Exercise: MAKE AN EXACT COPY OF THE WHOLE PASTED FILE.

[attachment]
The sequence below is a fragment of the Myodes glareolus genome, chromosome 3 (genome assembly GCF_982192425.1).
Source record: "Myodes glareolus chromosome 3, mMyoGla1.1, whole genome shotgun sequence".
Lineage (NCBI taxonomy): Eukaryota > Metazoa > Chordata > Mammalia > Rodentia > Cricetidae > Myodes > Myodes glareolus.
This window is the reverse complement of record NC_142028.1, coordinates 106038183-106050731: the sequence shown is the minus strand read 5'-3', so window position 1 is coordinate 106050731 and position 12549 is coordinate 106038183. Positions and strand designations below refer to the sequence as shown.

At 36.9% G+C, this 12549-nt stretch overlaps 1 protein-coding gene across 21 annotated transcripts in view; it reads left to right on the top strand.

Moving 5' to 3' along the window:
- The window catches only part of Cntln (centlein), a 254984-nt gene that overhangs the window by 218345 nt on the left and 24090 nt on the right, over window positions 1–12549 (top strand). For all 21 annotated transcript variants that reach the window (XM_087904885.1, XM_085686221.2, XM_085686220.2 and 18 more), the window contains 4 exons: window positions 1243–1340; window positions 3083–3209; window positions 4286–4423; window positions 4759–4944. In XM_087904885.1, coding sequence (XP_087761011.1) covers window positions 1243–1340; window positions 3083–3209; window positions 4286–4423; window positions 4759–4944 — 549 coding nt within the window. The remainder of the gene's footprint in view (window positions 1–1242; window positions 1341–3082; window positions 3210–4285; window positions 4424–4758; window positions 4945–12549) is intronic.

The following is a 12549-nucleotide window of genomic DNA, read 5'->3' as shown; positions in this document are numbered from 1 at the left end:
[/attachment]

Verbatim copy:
The sequence below is a fragment of the Myodes glareolus genome, chromosome 3 (genome assembly GCF_982192425.1).
Source record: "Myodes glareolus chromosome 3, mMyoGla1.1, whole genome shotgun sequence".
Lineage (NCBI taxonomy): Eukaryota > Metazoa > Chordata > Mammalia > Rodentia > Cricetidae > Myodes > Myodes glareolus.
This window is the reverse complement of record NC_142028.1, coordinates 106038183-106050731: the sequence shown is the minus strand read 5'-3', so window position 1 is coordinate 106050731 and position 12549 is coordinate 106038183. Positions and strand designations below refer to the sequence as shown.

At 36.9% G+C, this 12549-nt stretch overlaps 1 protein-coding gene across 21 annotated transcripts in view; it reads left to right on the top strand.

Moving 5' to 3' along the window:
- The window catches only part of Cntln (centlein), a 254984-nt gene that overhangs the window by 218345 nt on the left and 24090 nt on the right, over window positions 1–12549 (top strand). For all 21 annotated transcript variants that reach the window (XM_087904885.1, XM_085686221.2, XM_085686220.2 and 18 more), the window contains 4 exons: window positions 1243–1340; window positions 3083–3209; window positions 4286–4423; window positions 4759–4944. In XM_087904885.1, coding sequence (XP_087761011.1) covers window positions 1243–1340; window positions 3083–3209; window positions 4286–4423; window positions 4759–4944 — 549 coding nt within the window. The remainder of the gene's footprint in view (window positions 1–1242; window positions 1341–3082; window positions 3210–4285; window positions 4424–4758; window positions 4945–12549) is intronic.

The following is a 12549-nucleotide window of genomic DNA, read 5'->3' as shown; positions in this document are numbered from 1 at the left end: